Students' worksheet (long version)

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Memo

From

Lisa, Collections Manager

To

Special Gallery Officer

Re.

Our new gallery, Ways we see the world

The Whipple is a museum of the history of science. We have a world-class collection of scientific instruments and models.

In common with many museums, education is one of our most important roles. And, again like many museums, we have many more objects than we can display at once. So we regularly remove old galleries and launch new galleries to attract visitors and help them learn more about the history of science.

Ways we see the world

The museum is holding a special event next week entitled Ways we see the world. The centrepiece of this event will be a new gallery.

The event's theme, Ways we see the world, is deliberately broad. On the one hand, it can be quite literal: it can be about seeing with our eyes. There are many objects in the history of science related to this, such as microscopes or telescopes. On the other hand, it can also be more metaphorical: it can be about our attitudes to and understanding of the world and our place within it. We have many objects, such as models for teaching, that are relevant to this too.

Your brief

Your brief is to create the new gallery for this event. You will need to find objects, research them, choose which ones to put in your gallery, and write labels for them.

  1. Find and research objects

    To find appropriate objects, I suggest you start by looking in the museum's stores. You could also see if useful objects are available at auction or from private individuals.

    To find out more about the objects, you can consult experts, use the museum's library, and try the internet. I suggest you make notes about the objects at this stage.

  2. Choose objects for your gallery

    You should try to research between 6 and 10 objects. However, we only have space to show between 3 and 5 objects. So you must decide which of the objects are the most significant in affecting the ways we see the world.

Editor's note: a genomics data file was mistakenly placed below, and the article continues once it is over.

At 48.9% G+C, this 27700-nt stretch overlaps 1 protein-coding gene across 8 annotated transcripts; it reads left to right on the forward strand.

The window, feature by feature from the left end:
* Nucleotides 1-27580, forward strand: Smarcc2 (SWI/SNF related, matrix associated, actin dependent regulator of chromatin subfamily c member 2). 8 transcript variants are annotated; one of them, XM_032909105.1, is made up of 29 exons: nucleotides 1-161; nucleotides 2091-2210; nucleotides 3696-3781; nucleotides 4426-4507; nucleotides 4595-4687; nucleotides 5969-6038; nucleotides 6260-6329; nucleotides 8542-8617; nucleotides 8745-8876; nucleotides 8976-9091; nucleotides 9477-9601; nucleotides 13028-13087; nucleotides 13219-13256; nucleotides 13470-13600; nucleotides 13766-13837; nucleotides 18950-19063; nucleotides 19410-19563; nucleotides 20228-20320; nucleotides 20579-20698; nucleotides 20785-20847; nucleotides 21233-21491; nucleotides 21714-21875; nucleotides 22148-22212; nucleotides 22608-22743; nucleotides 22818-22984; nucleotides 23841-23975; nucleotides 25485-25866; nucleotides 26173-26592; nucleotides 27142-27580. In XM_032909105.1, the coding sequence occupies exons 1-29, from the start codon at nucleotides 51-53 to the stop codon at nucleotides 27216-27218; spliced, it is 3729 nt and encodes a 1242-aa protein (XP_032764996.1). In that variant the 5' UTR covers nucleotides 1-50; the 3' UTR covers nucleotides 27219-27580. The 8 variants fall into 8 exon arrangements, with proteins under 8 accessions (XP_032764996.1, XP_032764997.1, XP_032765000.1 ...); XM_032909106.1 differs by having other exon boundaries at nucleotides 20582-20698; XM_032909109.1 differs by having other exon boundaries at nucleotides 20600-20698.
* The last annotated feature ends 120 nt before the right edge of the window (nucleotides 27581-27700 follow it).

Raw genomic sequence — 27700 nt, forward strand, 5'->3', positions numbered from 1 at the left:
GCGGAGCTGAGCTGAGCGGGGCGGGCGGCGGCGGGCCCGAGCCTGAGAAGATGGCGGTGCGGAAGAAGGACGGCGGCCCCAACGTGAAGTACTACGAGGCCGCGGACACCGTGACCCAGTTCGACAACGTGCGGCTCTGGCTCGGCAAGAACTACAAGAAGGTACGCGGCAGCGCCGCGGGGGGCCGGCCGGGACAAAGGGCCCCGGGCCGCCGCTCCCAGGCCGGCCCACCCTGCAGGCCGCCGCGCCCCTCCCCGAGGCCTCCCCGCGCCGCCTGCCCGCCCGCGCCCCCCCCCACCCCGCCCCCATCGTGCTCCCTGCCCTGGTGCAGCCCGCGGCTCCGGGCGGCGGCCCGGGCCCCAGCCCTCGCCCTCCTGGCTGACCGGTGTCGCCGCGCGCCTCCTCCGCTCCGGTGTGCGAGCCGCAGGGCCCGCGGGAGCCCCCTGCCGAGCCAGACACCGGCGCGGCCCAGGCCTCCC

To help you decide how significant an object is, you should use these 5 Rs of significance:

    • Remarked upon. Is this object, or what it helps us to do, special or out of the ordinary in some way? Was it or is it much talked about it? Remember that, even if we now don't now find the object remarkable, people may have found it so at the time it was created.
    • Remembered. Are objects like this, or the people who first made and used them, remembered by the history books?
    • Resonant. Do people compare this object, or the effects it had, with later objects or effects? Has it become a part of our culture: something people commonly refer to? (For example, an object connected to nuclear power might be resonant as an example of a technology that can have both productive and destructive uses).
    • Resulting in change. Did this object, or the work it was used in, have consequences for the present and/or future? Might things have been very different without it?
    • Revealing. Does the object reveal some other aspect of the past? Does it highlight a particular problem or issue at the time? Does it provide an example of a wider trend?

    Note that an object doesn't have to fit all of the 5 Rs to be significant: it might just fit one or two of them quite strongly. And remember that there isn't one right choice of objects - the important thing is your reasoning.

  3. Write labels

    Remember that your labels will be the main source of information for your gallery visitors. And your visitors will, of course, want to understand a little about what the objects are and what they do.

    But they will also want to know why these particular objects are on display, so you must explain how the objects are significant in affecting the Ways we see the world. You should structure your explanation using the 5Rs you considered above.

    Obviously, the museum is keen to preserve its reputation for professionalism, so it's important that you're careful with your writing style, punctuation, grammar and so on.

I very much look forward to the unveiling of your gallery. Good luck!

All the best,
Lisa

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